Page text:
The error message comes from
That function goes all the way back to commit 8ee5d73, Oct. 2008, git 22.214.171.124
The comment is instructive:
Some confusing tutorials suggested that it would be a good idea to fetch
into the current branch with something like this:
git fetch origin master:master
(or even worse: the same command line with "pull" instead of "fetch").
While it might make sense to store what you want to pull, it typically is
plain wrong when the current branch is "
This should only be allowed when (an incorrect) "
git pull origin master:master" tries to work around by giving
--update-head-ok to underlying "
git fetch", and otherwise we should refuse it, but somewhere along the lines we lost that behavior.
The check for the current branch is now only performed in non-bare
repositories, which is an improvement from the original behaviour.
Considering that the function
check_not_current_branch() is called with:
That means a
git fetch -u origin develop:develop should work.
By default git fetch refuses to update the head which corresponds to the current branch. This flag disables the check.
This is purely for the internal use for
git pull to communicate with
git fetch, and unless you are implementing your own Porcelain you are not supposed to use it.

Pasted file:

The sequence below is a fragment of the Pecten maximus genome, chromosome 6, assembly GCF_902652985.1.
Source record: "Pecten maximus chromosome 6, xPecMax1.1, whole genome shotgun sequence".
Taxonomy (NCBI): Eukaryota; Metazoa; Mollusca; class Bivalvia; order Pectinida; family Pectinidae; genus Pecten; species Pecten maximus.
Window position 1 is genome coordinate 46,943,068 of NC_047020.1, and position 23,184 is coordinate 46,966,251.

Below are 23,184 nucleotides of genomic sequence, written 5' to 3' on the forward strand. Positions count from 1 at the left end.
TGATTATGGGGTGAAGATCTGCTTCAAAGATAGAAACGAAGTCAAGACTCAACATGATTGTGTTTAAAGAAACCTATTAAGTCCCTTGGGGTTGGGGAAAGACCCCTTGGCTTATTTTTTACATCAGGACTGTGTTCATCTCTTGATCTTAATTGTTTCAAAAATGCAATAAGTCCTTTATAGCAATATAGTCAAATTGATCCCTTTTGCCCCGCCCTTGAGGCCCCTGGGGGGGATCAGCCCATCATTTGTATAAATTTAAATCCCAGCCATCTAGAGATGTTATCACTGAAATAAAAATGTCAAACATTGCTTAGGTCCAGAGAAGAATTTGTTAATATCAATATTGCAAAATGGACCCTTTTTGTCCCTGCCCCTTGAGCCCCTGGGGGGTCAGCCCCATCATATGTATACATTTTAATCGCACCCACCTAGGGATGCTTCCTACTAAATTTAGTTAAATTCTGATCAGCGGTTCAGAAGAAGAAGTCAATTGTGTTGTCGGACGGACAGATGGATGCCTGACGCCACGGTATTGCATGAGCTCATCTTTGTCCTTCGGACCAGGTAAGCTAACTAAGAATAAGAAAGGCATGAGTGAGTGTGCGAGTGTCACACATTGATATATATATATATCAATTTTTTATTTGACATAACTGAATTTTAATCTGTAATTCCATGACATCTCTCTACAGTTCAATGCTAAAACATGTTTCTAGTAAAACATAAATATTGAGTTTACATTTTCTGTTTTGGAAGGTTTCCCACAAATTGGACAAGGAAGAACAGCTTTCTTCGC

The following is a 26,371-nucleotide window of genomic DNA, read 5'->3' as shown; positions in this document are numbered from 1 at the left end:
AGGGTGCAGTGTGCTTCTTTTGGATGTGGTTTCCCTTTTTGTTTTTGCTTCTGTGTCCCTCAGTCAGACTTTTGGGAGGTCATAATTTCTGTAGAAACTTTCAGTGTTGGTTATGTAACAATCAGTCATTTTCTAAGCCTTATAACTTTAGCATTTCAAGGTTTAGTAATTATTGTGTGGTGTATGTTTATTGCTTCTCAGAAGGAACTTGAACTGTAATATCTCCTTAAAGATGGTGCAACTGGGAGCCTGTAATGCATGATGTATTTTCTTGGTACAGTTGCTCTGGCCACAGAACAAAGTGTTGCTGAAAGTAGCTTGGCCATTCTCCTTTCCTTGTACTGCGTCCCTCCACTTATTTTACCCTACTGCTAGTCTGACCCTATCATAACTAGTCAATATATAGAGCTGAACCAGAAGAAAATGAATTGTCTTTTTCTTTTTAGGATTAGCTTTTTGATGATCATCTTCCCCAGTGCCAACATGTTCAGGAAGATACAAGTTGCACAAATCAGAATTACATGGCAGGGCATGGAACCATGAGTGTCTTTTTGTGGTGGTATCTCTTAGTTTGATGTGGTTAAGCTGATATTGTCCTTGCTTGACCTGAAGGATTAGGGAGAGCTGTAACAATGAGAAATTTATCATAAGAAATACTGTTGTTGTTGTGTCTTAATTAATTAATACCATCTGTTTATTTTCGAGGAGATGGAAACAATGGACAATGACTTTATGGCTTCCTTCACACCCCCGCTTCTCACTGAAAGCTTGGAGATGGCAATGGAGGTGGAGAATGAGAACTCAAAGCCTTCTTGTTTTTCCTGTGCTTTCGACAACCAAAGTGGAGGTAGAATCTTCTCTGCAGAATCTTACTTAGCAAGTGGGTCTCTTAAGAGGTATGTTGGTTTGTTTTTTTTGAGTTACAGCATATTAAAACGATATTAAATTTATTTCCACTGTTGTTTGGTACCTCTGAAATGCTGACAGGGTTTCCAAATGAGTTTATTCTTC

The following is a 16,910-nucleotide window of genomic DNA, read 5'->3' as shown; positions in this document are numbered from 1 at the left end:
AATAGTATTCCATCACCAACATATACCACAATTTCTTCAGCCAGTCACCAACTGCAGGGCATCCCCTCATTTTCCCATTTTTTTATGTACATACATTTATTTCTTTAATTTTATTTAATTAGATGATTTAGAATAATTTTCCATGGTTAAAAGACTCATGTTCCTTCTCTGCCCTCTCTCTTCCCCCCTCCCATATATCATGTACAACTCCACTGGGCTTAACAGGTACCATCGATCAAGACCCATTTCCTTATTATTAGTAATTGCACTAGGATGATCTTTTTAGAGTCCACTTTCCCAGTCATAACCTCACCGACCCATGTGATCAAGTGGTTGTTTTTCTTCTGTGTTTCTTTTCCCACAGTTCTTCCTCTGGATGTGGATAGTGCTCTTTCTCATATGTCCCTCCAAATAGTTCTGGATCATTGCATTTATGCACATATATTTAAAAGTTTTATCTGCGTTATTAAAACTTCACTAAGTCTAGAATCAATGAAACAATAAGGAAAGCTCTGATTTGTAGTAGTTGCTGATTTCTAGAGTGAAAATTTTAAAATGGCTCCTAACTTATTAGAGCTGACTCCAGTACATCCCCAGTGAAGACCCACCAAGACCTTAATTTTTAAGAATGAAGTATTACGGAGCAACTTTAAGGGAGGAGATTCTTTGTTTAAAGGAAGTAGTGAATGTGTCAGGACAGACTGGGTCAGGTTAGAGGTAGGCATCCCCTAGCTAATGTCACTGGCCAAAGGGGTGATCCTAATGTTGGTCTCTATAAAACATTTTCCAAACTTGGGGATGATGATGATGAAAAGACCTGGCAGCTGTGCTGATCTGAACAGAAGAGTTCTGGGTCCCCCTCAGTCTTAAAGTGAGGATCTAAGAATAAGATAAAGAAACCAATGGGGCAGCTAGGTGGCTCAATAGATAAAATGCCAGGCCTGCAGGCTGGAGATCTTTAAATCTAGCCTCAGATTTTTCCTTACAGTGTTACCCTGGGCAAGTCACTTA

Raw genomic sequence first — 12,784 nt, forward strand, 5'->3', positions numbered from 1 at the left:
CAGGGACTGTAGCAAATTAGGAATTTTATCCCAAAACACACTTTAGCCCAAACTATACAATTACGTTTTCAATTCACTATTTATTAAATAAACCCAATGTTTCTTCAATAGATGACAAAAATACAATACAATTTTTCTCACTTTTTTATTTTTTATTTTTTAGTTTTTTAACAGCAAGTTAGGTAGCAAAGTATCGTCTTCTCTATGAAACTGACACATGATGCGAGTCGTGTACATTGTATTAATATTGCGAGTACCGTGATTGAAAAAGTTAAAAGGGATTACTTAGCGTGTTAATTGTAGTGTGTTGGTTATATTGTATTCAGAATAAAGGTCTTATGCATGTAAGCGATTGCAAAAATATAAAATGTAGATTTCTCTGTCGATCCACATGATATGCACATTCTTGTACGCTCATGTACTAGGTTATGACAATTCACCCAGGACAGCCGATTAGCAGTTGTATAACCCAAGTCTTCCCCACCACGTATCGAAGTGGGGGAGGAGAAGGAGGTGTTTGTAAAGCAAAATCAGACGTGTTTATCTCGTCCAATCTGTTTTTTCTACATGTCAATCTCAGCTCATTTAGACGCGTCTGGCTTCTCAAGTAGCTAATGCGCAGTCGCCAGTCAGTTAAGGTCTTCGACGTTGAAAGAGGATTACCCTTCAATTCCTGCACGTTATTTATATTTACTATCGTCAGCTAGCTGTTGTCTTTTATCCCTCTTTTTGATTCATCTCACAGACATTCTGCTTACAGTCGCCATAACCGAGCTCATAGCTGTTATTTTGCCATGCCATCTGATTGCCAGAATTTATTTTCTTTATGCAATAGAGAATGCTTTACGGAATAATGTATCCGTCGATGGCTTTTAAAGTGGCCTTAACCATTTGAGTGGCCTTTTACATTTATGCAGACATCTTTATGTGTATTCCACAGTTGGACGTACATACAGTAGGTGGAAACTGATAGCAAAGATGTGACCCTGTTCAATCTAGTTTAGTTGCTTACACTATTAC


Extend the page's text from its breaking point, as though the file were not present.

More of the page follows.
Even though you are not supposed to use that option, it does answer your initial requirement, making “
git fetch origin branch:branch” work on a current branch.
Regarding the origin of this patch, follow the discussion there.
While it might make sense to store what you want to pull
That is the
fetch part: it stores the remote history from the updated
But that is especially broken when the current local branch is also
As mentioned in this answer:
I think "
git fetch url side:master" when
master is the current branch
and we have omitted
--update-head-ok is broken.
The test fails on current
It would also fail to update the working directory and would leave
the index as if you're removing everything.
git pull with refspec" as an example.
torek shows an example where:
suppose that I run git fetch and it brings in two new commits that I will label
C's parent is
D's is the node just before
...--o--o--A <-- master
o--B <-- develop
The output from this git fetch will list this as:
aaaaaaa..ccccccc master -> origin/master
+ bbbbbbb...ddddddd develop -> origin/develop (forced update)
That forced update might be what you want if your current branch is not
But if you are on
develop when you type
git fetch origin develop:develop, and if the fetch was allowed to update HEAD, ... then your current index would reflect
D, and no longer
git diff done in your working tree would show differences between your files and
D, not your previous HEAD
That is bad, because your initial
git checkout develop created a working tree identical to
B HEAD files.
Even if your
git status was clean (no modification of any kind), if
git fetch origin develop:develop updated HEAD (forcing an update from B to D),
git status would now report differences where there were none before the fetch.
That is why, by default
git fetch refuses to update the head which corresponds to the current branch.